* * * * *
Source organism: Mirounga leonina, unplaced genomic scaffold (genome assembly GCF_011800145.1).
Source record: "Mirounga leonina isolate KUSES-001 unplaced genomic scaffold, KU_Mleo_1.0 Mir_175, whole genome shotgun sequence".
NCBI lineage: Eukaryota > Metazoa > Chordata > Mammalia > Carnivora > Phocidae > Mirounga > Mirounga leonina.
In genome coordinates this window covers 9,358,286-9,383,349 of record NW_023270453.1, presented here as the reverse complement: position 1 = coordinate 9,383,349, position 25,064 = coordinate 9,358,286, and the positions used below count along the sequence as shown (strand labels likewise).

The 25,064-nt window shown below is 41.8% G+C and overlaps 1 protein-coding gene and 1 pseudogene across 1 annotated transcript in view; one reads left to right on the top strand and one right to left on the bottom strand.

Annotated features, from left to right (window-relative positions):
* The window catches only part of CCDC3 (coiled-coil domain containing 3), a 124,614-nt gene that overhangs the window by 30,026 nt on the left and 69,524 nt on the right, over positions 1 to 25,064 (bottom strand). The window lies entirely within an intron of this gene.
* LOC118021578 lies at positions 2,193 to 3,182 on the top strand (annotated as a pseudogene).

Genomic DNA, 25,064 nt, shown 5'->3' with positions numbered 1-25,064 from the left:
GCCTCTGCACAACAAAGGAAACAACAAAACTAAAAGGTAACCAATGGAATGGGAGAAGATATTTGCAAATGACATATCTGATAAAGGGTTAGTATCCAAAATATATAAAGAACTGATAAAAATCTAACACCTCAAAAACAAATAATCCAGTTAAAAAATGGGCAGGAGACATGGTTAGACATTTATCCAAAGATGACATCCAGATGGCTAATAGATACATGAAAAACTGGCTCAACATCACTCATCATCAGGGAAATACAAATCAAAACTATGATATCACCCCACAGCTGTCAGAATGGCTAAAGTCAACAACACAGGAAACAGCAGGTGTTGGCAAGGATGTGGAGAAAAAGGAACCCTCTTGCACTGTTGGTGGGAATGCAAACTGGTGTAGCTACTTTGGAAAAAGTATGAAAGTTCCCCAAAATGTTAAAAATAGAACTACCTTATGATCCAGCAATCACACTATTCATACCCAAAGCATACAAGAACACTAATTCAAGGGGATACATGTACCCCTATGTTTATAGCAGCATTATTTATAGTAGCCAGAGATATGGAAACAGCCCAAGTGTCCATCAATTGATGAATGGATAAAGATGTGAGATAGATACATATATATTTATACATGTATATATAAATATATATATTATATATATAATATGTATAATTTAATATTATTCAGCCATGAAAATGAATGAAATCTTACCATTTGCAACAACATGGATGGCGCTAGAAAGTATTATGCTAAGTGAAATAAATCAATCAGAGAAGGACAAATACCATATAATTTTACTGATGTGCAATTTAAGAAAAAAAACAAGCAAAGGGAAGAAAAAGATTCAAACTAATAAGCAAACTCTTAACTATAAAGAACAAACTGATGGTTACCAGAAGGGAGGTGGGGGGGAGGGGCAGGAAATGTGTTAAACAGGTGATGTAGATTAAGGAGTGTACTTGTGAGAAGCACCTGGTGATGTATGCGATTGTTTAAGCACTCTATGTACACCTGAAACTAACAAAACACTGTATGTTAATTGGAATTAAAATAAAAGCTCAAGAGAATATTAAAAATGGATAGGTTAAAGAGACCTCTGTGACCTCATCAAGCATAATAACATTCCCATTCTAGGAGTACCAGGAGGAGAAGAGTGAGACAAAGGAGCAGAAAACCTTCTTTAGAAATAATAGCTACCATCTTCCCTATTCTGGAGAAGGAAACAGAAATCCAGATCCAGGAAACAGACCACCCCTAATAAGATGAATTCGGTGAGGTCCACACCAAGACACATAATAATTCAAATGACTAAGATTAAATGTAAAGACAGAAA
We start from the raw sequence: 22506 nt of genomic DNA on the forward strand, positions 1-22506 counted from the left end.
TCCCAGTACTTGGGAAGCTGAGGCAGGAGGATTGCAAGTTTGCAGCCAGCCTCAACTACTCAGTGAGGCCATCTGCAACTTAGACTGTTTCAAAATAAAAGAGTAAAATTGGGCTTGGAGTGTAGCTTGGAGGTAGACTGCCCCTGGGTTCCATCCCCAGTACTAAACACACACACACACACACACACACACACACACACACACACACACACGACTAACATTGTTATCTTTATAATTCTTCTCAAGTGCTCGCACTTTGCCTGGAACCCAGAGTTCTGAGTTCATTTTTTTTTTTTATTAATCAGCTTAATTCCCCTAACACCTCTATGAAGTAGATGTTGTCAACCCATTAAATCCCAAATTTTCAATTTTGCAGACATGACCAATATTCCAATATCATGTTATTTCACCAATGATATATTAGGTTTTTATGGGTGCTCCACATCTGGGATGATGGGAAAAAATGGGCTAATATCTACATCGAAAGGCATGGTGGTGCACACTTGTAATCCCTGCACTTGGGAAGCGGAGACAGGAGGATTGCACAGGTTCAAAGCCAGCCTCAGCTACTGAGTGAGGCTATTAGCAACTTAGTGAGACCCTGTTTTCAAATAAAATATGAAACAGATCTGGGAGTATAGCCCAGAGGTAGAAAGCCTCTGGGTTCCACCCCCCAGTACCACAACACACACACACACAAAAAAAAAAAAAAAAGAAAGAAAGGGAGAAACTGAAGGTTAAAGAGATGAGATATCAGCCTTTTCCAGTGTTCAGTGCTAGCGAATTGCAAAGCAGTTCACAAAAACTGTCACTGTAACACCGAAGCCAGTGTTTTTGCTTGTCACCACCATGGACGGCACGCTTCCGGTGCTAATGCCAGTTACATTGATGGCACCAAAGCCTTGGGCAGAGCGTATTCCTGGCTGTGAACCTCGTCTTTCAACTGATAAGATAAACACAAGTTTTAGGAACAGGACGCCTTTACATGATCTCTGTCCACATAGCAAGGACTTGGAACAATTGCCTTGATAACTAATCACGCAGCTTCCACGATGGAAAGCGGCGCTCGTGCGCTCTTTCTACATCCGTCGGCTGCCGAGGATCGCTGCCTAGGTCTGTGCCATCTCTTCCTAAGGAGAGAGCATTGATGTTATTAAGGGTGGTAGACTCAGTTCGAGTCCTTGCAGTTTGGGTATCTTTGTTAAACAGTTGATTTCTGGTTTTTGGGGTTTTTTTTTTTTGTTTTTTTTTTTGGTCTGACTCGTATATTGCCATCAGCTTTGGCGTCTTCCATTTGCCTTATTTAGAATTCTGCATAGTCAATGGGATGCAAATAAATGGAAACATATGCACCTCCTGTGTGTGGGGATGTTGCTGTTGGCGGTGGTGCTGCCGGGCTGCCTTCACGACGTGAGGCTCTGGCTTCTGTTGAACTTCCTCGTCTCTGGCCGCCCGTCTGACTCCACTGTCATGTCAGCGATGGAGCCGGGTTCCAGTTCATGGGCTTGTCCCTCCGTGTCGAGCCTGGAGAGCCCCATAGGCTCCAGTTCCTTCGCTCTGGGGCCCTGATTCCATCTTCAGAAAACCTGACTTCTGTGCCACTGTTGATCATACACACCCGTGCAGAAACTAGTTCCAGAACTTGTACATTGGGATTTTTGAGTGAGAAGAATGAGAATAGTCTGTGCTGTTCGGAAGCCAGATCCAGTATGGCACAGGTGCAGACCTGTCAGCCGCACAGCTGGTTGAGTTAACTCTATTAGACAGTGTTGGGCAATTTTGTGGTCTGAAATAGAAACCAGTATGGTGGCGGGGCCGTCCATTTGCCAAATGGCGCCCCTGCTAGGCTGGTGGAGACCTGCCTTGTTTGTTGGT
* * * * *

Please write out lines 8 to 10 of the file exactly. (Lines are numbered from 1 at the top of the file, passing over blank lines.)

* LOC118021578 lies at positions 2,193 to 3,182 on the top strand (annotated as a pseudogene).

Genomic DNA, 25,064 nt, shown 5'->3' with positions numbered 1-25,064 from the left:
GCCTCTGCACAACAAAGGAAACAACAAAACTAAAAGGTAACCAATGGAATGGGAGAAGATATTTGCAAATGACATATCTGATAAAGGGTTAGTATCCAAAATATATAAAGAACTGATAAAAATCTAACACCTCAAAAACAAATAATCCAGTTAAAAAATGGGCAGGAGACATGGTTAGACATTTATCCAAAGATGACATCCAGATGGCTAATAGATACATGAAAAACTGGCTCAACATCACTCATCATCAGGGAAATACAAATCAAAACTATGATATCACCCCACAGCTGTCAGAATGGCTAAAGTCAACAACACAGGAAACAGCAGGTGTTGGCAAGGATGTGGAGAAAAAGGAACCCTCTTGCACTGTTGGTGGGAATGCAAACTGGTGTAGCTACTTTGGAAAAAGTATGAAAGTTCCCCAAAATGTTAAAAATAGAACTACCTTATGATCCAGCAATCACACTATTCATACCCAAAGCATACAAGAACACTAATTCAAGGGGATACATGTACCCCTATGTTTATAGCAGCATTATTTATAGTAGCCAGAGATATGGAAACAGCCCAAGTGTCCATCAATTGATGAATGGATAAAGATGTGAGATAGATACATATATATTTATACATGTATATATAAATATATATATTATATATATAATATGTATAATTTAATATTATTCAGCCATGAAAATGAATGAAATCTTACCATTTGCAACAACATGGATGGCGCTAGAAAGTATTATGCTAAGTGAAATAAATCAATCAGAGAAGGACAAATACCATATAATTTTACTGATGTGCAATTTAAGAAAAAAAACAAGCAAAGGGAAGAAAAAGATTCAAACTAATAAGCAAACTCTTAACTATAAAGAACAAACTGATGGTTACCAGAAGGGAGGTGGGGGGGAGGGGCAGGAAATGTGTTAAACAGGTGATGTAGATTAAGGAGTGTACTTGTGAGAAGCACCTGGTGATGTATGCGATTGTTTAAGCACTCTATGTACACCTGAAACTAACAAAACACTGTATGTTAATTGGAATTAAAATAAAAGCTCAAGAGAATATTAAAAATGGATAGGTTAAAGAGACCTCTGTGACCTCATCAAGCATAATAACATTCCCATTCTAGGAGTACCAGGAGGAGAAGAGTGAGACAAAGGAGCAGAAAACCTTCTTTAGAAATAATAGCTACCATCTTCCCTATTCTGGAGAAGGAAACAGAAATCCAGATCCAGGAAACAGACCACCCCTAATAAGATGAATTCGGTGAGGTCCACACCAAGACACATAATAATTCAAATGACTAAGATTAAATGTAAAGACAGAAA